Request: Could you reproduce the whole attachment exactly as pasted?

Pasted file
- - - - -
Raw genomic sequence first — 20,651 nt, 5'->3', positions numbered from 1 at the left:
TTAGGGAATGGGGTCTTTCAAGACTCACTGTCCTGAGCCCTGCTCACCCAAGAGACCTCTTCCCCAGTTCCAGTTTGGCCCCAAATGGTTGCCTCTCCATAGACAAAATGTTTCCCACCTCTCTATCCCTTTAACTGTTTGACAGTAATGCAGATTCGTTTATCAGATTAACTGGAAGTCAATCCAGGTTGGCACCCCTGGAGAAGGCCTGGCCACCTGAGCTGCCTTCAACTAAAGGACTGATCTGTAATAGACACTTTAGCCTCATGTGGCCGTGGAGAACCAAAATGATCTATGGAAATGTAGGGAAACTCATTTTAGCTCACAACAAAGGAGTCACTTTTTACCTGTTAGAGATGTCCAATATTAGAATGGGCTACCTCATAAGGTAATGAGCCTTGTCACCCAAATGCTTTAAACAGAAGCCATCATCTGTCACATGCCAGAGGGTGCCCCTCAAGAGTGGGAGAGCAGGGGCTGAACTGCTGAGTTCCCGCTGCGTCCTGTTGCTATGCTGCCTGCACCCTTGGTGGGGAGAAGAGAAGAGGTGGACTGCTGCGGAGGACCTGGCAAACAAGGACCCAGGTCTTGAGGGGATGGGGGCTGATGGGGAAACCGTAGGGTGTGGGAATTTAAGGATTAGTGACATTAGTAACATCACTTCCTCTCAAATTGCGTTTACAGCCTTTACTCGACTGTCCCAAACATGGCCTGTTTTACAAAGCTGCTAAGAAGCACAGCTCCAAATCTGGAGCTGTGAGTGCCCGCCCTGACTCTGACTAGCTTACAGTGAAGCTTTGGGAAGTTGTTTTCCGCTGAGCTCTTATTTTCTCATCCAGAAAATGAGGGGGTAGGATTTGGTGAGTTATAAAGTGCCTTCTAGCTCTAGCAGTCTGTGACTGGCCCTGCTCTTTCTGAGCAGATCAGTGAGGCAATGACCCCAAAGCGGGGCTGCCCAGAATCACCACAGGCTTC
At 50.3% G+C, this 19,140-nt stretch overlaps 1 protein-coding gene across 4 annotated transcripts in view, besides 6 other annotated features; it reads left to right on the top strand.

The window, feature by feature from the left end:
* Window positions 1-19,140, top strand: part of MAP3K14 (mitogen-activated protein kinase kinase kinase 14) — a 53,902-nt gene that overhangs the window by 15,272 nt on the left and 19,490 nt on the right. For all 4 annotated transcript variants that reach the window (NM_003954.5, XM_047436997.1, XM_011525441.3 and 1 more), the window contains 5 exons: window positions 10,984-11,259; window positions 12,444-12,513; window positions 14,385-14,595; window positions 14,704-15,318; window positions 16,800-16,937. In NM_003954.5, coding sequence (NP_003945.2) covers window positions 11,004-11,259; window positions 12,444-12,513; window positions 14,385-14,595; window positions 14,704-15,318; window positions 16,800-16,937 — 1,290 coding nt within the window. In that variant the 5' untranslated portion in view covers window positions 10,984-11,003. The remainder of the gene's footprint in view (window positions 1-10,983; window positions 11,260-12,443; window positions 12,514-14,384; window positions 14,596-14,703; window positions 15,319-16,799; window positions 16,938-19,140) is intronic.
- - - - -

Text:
Raw genomic sequence first — 20,651 nt, 5'->3', positions numbered from 1 at the left:
TTAGGGAATGGGGTCTTTCAAGACTCACTGTCCTGAGCCCTGCTCACCCAAGAGACCTCTTCCCCAGTTCCAGTTTGGCCCCAAATGGTTGCCTCTCCATAGACAAAATGTTTCCCACCTCTCTATCCCTTTAACTGTTTGACAGTAATGCAGATTCGTTTATCAGATTAACTGGAAGTCAATCCAGGTTGGCACCCCTGGAGAAGGCCTGGCCACCTGAGCTGCCTTCAACTAAAGGACTGATCTGTAATAGACACTTTAGCCTCATGTGGCCGTGGAGAACCAAAATGATCTATGGAAATGTAGGGAAACTCATTTTAGCTCACAACAAAGGAGTCACTTTTTACCTGTTAGAGATGTCCAATATTAGAATGGGCTACCTCATAAGGTAATGAGCCTTGTCACCCAAATGCTTTAAACAGAAGCCATCATCTGTCACATGCCAGAGGGTGCCCCTCAAGAGTGGGAGAGCAGGGGCTGAACTGCTGAGTTCCCGCTGCGTCCTGTTGCTATGCTGCCTGCACCCTTGGTGGGGAGAAGAGAAGAGGTGGACTGCTGCGGAGGACCTGGCAAACAAGGACCCAGGTCTTGAGGGGATGGGGGCTGATGGGGAAACCGTAGGGTGTGGGAATTTAAGGATTAGTGACATTAGTAACATCACTTCCTCTCAAATTGCGTTTACAGCCTTTACTCGACTGTCCCAAACATGGCCTGTTTTACAAAGCTGCTAAGAAGCACAGCTCCAAATCTGGAGCTGTGAGTGCCCGCCCTGACTCTGACTAGCTTACAGTGAAGCTTTGGGAAGTTGTTTTCCGCTGAGCTCTTATTTTCTCATCCAGAAAATGAGGGGGTAGGATTTGGTGAGTTATAAAGTGCCTTCTAGCTCTAGCAGTCTGTGACTGGCCCTGCTCTTTCTGAGCAGATCAGTGAGGCAATGACCCCAAAGCGGGGCTGCCCAGAATCACCACAGGCTTC
At 50.3% G+C, this 19,140-nt stretch overlaps 1 protein-coding gene across 4 annotated transcripts in view, besides 6 other annotated features; it reads left to right on the top strand.

The window, feature by feature from the left end:
* Window positions 1-19,140, top strand: part of MAP3K14 (mitogen-activated protein kinase kinase kinase 14) — a 53,902-nt gene that overhangs the window by 15,272 nt on the left and 19,490 nt on the right. For all 4 annotated transcript variants that reach the window (NM_003954.5, XM_047436997.1, XM_011525441.3 and 1 more), the window contains 5 exons: window positions 10,984-11,259; window positions 12,444-12,513; window positions 14,385-14,595; window positions 14,704-15,318; window positions 16,800-16,937. In NM_003954.5, coding sequence (NP_003945.2) covers window positions 11,004-11,259; window positions 12,444-12,513; window positions 14,385-14,595; window positions 14,704-15,318; window positions 16,800-16,937 — 1,290 coding nt within the window. In that variant the 5' untranslated portion in view covers window positions 10,984-11,003. The remainder of the gene's footprint in view (window positions 1-10,983; window positions 11,260-12,443; window positions 12,514-14,384; window positions 14,596-14,703; window positions 15,319-16,799; window positions 16,938-19,140) is intronic.